I CAN Vatican Global Summit

EducationWorld February 2020 | I Witness

I have just returned from the first-ever I CAN Children’s Global Summit supported by the Vatican and attended by over 3,000 children from 40 countries speaking 17 languages, who assembled in the Di Congressi Hall in Rome on November 27 last year. The summit simultaneously celebrated a decade of Design for Change (DFC) and Gandhiji’s 150th birth anniversary. Gandhiji had famously advised the leaders and people of India: “You must be the change you want to see in the world.”

The annual DFC programme of the Riverside School, Ahmedabad was launched in 2009 to give effect to Gandhiji’s advice. School children in the 8-13 age group in countries around the world initiate social impact initiatives — social infrastructure development, waste management, reafforestation, adult literacy, sanitation and health awareness programmes in their neighbourhoods.

The I CAN Global Summit at the Vatican was born out of an opportunity in 2016 when I was invited to the Vatican to speak at the Global Congress of Catholic Schools. The Holy Father was interested in ‘seeding’ service learning into the Church’s vast network of over 200,000 schools, and found the DFC programme with its ‘feel-imagine-do-share’ (FIDS) framework, simple and effective. That was the start of the relationship between DFC and the Vatican.

A year later, I was invited to sign a collaboration agreement by Pope Francis himself, and that’s when the idea of inviting children to Rome in 2019 to honour Gandhiji’s anniversary as well as to demonstrate the power of the I CAN mindset to inspire children to design a more compassionate, equal world, was born. A bonus is that this joint programme is in sync with the World 2030 Education Agenda which places student agency and well-being in the vanguard.

To elaborate on the inaugural I CAN Global Summit held between November 27-30, Rome was witness to the remarkable spirit and agency of students from around the world. Working in collaboration with FIDAE (Federation of Catholics Schools of Italy), the OIEC (International Office of Catholic Education) and the city of Rome, our DFC programme was able to make a major impact in spreading the core I CAN message to Church schools in Italy and worldwide.

On November 27 at the inauguration of the summit at the Palazza di Congressi, 3,000 young agents of change who had come to Rome from little villages of the remote Amazon forest, streets of New York, public schools in India and special needs schools in Malaysia, got a glimpse of a unified world without borders, sans language, demographic and political divisions, representative of our common humanity! The air was filled with the sound of children singing, dancing, laughing and forming contagious friendships.

Over the next two days of the summit spread over 13 venues in Rome — the young superheroes of DFC shared their stories of change to inspire children from around the world that they don’t need permission to make the world a better place! Children’s initiatives showcased ranged from eliminating bullying, building pet shelters, homes and inculcating humane values such as empathy, kindness and constructive compassion without any sense of competition or judgement. Over 207 solutions to attain the United Nations 17 SDGs (sustainable development goals) were presented, the takeaway being that most problems confronting people and communities are common and can be addressed by children.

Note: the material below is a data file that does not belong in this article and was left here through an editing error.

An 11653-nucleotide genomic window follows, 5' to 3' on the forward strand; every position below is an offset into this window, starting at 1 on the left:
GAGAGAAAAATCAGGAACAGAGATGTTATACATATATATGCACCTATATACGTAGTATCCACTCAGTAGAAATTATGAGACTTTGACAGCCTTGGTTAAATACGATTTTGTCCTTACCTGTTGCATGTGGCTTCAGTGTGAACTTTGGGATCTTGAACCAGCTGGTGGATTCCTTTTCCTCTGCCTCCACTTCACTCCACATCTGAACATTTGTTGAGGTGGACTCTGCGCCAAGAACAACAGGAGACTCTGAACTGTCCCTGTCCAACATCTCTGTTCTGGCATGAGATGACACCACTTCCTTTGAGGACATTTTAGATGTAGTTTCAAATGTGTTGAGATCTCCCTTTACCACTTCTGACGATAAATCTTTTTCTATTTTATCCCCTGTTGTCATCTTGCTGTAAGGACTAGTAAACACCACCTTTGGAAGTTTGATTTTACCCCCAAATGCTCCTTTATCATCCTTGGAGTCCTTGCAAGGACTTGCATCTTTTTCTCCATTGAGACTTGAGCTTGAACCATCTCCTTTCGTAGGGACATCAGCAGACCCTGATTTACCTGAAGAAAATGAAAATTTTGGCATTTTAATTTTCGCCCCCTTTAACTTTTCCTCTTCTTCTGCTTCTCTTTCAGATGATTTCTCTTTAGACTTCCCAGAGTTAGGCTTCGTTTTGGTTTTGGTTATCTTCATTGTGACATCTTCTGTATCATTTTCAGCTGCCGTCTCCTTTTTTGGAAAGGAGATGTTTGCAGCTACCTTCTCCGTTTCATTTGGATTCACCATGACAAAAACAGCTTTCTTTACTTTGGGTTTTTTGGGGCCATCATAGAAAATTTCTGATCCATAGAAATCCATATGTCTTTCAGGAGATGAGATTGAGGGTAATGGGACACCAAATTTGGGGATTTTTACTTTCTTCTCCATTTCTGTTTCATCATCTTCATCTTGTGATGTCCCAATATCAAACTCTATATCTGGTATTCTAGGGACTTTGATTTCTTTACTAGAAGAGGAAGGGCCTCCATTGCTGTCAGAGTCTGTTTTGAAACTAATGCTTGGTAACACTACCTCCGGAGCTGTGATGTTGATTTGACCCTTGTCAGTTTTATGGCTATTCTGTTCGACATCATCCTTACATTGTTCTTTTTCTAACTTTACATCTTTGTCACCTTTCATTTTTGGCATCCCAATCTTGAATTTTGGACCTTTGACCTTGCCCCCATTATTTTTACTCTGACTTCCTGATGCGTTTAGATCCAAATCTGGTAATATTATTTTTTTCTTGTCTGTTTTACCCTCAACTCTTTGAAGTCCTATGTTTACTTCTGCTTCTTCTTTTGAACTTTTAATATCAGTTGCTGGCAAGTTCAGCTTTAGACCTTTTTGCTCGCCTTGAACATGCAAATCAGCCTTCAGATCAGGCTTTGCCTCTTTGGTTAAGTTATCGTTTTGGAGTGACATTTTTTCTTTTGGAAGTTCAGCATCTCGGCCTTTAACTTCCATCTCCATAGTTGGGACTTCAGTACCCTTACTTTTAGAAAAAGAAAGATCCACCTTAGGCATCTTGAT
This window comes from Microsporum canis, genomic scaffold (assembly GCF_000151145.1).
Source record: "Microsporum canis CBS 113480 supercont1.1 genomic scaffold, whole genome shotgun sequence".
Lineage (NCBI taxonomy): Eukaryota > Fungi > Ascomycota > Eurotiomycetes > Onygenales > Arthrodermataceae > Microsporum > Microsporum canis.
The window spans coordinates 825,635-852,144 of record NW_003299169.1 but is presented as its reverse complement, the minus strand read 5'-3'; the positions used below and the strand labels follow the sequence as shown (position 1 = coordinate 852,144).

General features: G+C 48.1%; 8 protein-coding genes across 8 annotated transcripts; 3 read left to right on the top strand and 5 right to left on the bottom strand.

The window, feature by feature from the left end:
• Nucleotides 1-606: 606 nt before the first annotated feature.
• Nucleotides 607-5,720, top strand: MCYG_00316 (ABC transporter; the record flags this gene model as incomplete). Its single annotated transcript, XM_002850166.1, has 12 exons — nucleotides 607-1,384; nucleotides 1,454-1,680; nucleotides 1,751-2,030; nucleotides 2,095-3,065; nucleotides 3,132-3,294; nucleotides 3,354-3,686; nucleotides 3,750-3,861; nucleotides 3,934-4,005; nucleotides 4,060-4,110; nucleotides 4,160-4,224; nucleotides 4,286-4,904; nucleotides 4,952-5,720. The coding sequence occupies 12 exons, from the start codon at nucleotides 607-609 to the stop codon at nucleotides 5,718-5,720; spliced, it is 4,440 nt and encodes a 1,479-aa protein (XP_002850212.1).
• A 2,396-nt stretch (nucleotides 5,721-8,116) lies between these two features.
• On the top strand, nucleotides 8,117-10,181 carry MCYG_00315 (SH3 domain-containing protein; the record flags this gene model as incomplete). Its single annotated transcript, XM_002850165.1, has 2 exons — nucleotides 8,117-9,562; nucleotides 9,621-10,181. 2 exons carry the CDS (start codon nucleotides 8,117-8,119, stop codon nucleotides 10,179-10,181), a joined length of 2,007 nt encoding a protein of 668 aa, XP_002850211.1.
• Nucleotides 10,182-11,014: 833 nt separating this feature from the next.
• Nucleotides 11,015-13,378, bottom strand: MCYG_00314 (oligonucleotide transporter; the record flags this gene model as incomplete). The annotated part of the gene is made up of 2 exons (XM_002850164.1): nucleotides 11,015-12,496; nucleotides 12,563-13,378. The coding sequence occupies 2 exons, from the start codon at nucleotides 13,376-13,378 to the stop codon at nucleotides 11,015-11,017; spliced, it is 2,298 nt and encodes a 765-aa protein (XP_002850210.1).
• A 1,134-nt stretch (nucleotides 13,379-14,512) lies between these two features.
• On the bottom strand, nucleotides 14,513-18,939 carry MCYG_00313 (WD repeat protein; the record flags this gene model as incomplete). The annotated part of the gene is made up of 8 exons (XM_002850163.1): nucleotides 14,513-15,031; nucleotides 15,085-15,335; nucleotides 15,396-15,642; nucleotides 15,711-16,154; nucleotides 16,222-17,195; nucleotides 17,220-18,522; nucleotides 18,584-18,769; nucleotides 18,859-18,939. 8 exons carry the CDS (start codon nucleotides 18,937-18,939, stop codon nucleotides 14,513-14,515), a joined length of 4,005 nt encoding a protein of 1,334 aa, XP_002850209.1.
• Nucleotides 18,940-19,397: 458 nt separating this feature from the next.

On November 30, the last day of the Global Congress, the chief guest was Pope Francis himself who greeted child delegates in the special Aula Paulo hall. Here is where we presented DFC’s gift to Il Papa — a quilt representing 40 countries communicating the words ‘I CAN’ in different languages.

The closing ceremony also witnessed the launch of our I CAN Marketplace — an initiative that addresses the SDGs with curated solutions of children that can be scaled up, and a new Rainforest Kids Challenge that offers children in the 8-13 years age group an opportunity to be in the forefront of rainforest protection, developing projects and solutions while using the Design for Change methodology.

Looking back, the I Can Children’s Global Summit at the Vatican provided important lessons. First, it demonstrated that children have capabilities to change the world. Second, child delegates went back believing that they have allies around the world working to make Planet Earth a better place. They returned home with confidence that they can collaborate to implement SDG initiatives encouraged by Pope Francis’ message to children everywhere. “Don’t just observe life from the balcony! Meet challenges… You must make noise; You are the seeds of change of this society.”
In my four days at the I CAN Global Summit at the Vatican I witnessed stories spreading; I witnessed the formation of new friendships and I witnessed child empowerment. 

Kiran Bir Sethi

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